Ordering its closure on 30 August, the High Authority for Media and Broadcasting (HAMA) said “no fact or material evidence” justified the newspaper’s claim that Qatar and Sudan were linked to rebels operating in northern Chad.
The decision followed complaints by the Qatari and Sudanese embassies – which the foreign ministry passed on to the HAMA – about an analytical article headlined “Who is behind the Chadian rebel forces in the north?”.
The article argued that Sudan’s policy of cooperation with Chad was contradictory, and it referred to the accusations of “destabilization attempts” that are often levelled against Qatar, including by the Chadian authorities themselves. Diplomatic relations between the two countries were recently severed for a year, until February 2018.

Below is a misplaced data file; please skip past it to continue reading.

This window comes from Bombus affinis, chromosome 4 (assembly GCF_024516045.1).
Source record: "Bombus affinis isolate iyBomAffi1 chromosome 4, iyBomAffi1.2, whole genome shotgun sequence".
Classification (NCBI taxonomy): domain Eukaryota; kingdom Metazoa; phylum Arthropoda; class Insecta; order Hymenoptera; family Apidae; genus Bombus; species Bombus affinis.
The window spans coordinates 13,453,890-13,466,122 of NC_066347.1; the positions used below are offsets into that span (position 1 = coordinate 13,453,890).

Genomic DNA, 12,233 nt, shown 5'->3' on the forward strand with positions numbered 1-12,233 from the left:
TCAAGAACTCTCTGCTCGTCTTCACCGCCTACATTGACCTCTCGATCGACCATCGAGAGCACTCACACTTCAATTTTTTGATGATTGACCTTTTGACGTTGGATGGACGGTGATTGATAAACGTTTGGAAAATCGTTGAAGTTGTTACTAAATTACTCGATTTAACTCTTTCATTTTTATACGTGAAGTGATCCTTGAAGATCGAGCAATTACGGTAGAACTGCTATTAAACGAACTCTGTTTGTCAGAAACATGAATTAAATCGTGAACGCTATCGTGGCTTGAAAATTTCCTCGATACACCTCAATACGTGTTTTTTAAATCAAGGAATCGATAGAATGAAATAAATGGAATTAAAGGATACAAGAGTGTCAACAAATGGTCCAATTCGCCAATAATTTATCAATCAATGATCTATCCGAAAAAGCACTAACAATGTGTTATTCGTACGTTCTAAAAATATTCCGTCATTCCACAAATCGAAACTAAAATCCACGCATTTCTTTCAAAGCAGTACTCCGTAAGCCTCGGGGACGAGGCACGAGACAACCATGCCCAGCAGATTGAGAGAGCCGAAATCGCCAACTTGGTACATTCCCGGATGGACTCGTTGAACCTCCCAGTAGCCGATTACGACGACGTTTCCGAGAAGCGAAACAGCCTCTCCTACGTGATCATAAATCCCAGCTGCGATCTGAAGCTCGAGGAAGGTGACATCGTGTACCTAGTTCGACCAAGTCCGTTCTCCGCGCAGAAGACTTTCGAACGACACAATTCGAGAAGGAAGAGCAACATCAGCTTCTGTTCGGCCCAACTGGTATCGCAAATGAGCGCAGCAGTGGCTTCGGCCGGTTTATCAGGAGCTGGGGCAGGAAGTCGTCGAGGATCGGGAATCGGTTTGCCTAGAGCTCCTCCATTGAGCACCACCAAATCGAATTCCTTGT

“We call on the media regulatory authority to rescind this closure, which is disproportionate and arbitrary,” said Arnaud Froger, the head of RSF’s Africa desk. “The HAMA’s role is to monitor respect for journalistic ethics, not to issue judgments about opinions. Political analysis is an essential element of journalism. If persons or governments think they have been defamed, legal recourse is available to them, as is the right to have a response published.”
Chad is ranked 123st out of 180 countries in RSF's 2018 World Press Freedom Index.